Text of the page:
One of the most common causes for back injuries during the winter months is snow removal. Using improper body mechanics can lead to a painful muscle strain or even more serious problems such as a disc herniation. You may think you are tough, but trust me, even the toughest people can literally fall to their knees. I know–I’ve had to pick them up and put them back together again.
Ergonomic Snow Shovels
A snow shovel with a curved handle or an adjustable length can minimize bending. Also, the lighter weight shovel that you use, the less overall weight you are lifting.
Warm Up Thoroughly
Cold, tight muscles are more injury prone than warm, flexible muscles. Get your blood pumping with a brisk 5-10 minute walk or other warm-up activity, then stretch your low back and hamstrings and give yourself a hug for an upper back stretch.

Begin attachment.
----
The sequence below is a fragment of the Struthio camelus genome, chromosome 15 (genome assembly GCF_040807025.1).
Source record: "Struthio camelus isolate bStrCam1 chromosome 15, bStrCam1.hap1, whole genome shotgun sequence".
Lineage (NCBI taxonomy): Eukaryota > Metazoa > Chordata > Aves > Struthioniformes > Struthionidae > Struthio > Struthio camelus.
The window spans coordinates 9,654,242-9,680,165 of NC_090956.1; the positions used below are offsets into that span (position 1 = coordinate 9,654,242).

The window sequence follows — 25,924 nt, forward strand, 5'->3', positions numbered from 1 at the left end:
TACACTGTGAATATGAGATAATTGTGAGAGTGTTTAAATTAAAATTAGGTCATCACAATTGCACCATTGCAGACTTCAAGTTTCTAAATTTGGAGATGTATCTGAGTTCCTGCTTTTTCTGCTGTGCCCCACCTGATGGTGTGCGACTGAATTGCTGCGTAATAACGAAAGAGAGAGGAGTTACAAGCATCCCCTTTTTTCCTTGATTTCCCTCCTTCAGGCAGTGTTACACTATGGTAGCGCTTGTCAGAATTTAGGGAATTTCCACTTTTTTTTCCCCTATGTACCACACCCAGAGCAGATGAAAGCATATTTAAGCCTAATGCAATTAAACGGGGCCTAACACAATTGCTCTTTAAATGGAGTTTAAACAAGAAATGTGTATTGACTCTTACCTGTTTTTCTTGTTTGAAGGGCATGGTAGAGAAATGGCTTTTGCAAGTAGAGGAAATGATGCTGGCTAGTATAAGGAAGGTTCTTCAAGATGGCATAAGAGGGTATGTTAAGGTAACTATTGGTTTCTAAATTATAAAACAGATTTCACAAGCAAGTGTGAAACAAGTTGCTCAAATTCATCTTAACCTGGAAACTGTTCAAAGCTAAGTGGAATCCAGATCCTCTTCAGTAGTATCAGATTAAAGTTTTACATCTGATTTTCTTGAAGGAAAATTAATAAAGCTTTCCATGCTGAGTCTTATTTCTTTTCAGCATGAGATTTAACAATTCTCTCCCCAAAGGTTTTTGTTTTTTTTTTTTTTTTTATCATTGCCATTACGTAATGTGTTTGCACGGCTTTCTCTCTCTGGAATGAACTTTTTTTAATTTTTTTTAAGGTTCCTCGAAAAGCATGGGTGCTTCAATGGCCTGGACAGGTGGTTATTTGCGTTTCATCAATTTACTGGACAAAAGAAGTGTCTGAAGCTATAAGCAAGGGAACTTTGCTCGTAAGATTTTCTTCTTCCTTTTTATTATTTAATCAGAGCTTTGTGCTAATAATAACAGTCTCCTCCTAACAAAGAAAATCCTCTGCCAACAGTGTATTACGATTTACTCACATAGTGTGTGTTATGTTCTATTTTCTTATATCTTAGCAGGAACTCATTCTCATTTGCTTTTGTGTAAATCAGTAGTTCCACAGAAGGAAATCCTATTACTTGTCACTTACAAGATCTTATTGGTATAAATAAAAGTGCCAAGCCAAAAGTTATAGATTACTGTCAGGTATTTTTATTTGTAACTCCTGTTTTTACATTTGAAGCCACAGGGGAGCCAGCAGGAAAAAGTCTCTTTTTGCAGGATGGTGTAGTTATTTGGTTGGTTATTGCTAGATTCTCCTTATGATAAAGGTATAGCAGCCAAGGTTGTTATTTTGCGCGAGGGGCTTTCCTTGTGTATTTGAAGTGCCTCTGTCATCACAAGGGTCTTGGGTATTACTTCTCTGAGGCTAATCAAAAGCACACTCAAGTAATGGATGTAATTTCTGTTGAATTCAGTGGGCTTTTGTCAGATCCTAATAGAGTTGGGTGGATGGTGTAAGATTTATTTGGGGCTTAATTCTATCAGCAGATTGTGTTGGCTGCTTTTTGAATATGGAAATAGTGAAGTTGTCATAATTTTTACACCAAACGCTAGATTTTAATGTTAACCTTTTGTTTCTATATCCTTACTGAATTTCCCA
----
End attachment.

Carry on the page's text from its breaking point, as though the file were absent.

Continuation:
Take Your Time
Take a look at the amount of snow and tailor your strategy ahead of time based on the amount of snow and its density. Adapt your pathways or take snow off the top in layers if you’re dealing with a heavier snow fall in order to reduce your load. Don’t be afraid to take a break!
Use Ergonomically Correct Lifting Techniques
Whenever possible, push snow to the side without hunching over instead of picking it up and throwing it. When lifting/throwing snow is necessary:
- Face towards the direction you are lifting/throwing and avoid twisting
- Bend at the hips and knees, not the back
- Push your chest out to keep your back straight
- For heavier loads, place one hand as close to the blade as possible
- Keep the heaviest part of the shovel close to your body
- Limit your arm extension when throwing snow
Dr. Tyler Skibba, DC, CCEP